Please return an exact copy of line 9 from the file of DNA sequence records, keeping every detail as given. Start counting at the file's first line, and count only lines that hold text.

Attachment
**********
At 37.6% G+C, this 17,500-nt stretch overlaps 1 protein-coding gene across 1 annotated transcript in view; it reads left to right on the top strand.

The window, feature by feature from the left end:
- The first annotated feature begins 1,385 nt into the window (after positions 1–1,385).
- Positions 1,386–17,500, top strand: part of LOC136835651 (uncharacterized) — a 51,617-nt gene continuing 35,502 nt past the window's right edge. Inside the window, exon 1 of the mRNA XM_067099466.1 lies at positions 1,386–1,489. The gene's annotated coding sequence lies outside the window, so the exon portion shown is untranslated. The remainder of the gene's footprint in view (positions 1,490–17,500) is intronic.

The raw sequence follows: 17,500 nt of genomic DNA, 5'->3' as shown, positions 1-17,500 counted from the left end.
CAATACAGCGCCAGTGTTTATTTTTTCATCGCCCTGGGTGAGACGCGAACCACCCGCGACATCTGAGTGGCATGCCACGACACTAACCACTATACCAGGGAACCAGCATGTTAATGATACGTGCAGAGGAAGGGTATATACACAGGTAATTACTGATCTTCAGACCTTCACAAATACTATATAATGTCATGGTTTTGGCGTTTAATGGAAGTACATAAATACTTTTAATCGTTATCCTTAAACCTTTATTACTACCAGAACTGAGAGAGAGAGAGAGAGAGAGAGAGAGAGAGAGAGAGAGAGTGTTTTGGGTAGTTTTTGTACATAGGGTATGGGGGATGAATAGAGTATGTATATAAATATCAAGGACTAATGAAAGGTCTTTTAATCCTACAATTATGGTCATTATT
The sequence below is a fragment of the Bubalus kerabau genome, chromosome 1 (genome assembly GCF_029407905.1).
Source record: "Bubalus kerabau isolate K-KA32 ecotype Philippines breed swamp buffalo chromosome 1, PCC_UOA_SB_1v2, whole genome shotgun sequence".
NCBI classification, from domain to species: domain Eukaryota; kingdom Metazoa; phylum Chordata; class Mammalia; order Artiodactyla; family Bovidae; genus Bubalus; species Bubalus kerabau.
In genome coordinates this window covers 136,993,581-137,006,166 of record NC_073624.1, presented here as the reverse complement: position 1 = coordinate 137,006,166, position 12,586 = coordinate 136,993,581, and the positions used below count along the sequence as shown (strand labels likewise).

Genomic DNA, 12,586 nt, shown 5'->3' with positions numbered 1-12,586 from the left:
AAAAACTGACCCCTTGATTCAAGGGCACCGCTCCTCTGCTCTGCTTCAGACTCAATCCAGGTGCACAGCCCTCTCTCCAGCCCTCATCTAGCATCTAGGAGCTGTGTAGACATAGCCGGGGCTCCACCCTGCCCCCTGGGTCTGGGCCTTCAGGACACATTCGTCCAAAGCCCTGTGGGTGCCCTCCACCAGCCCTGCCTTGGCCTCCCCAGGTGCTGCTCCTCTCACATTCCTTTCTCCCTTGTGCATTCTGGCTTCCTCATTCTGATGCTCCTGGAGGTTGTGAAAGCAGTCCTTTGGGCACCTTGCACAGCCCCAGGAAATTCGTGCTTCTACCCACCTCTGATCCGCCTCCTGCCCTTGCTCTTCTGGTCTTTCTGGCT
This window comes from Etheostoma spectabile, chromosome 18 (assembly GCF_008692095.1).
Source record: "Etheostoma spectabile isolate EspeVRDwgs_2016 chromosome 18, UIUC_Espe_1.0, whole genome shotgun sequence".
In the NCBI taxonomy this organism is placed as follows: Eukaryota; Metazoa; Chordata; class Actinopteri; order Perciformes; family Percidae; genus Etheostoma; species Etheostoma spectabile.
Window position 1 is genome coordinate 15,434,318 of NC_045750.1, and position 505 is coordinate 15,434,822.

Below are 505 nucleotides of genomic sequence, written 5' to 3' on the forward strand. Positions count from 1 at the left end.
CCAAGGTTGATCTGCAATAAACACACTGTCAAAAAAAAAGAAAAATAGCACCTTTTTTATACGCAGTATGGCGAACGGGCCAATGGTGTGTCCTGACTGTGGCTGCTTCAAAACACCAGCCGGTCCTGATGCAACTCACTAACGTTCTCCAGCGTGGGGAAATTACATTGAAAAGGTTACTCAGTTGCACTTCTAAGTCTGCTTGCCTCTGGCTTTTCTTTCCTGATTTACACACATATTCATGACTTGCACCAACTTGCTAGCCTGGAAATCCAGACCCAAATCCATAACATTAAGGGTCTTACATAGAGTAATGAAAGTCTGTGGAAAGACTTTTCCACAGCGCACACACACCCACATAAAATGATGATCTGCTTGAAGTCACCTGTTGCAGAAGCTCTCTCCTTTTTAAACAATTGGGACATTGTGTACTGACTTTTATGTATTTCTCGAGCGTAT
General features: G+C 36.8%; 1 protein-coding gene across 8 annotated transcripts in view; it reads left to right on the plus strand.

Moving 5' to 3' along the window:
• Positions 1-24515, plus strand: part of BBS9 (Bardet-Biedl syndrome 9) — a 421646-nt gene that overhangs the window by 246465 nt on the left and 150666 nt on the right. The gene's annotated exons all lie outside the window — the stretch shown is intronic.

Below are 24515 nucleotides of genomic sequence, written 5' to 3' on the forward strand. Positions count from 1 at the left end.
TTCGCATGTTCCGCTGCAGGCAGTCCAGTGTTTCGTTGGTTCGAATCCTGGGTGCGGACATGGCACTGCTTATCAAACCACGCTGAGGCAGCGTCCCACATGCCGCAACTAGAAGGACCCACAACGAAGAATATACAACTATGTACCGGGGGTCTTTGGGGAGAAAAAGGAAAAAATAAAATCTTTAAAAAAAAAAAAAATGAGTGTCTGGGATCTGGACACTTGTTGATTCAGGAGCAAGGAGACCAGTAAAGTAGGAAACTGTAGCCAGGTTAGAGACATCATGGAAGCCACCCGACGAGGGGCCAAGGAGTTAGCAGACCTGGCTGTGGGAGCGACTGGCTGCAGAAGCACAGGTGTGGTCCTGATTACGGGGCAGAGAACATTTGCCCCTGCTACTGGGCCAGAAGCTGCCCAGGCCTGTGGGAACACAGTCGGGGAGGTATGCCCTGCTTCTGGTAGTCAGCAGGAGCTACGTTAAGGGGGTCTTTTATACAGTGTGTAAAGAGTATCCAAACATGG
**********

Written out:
NCBI classification, from domain to species: domain Eukaryota; kingdom Metazoa; phylum Chordata; class Mammalia; order Artiodactyla; family Bovidae; genus Bubalus; species Bubalus kerabau.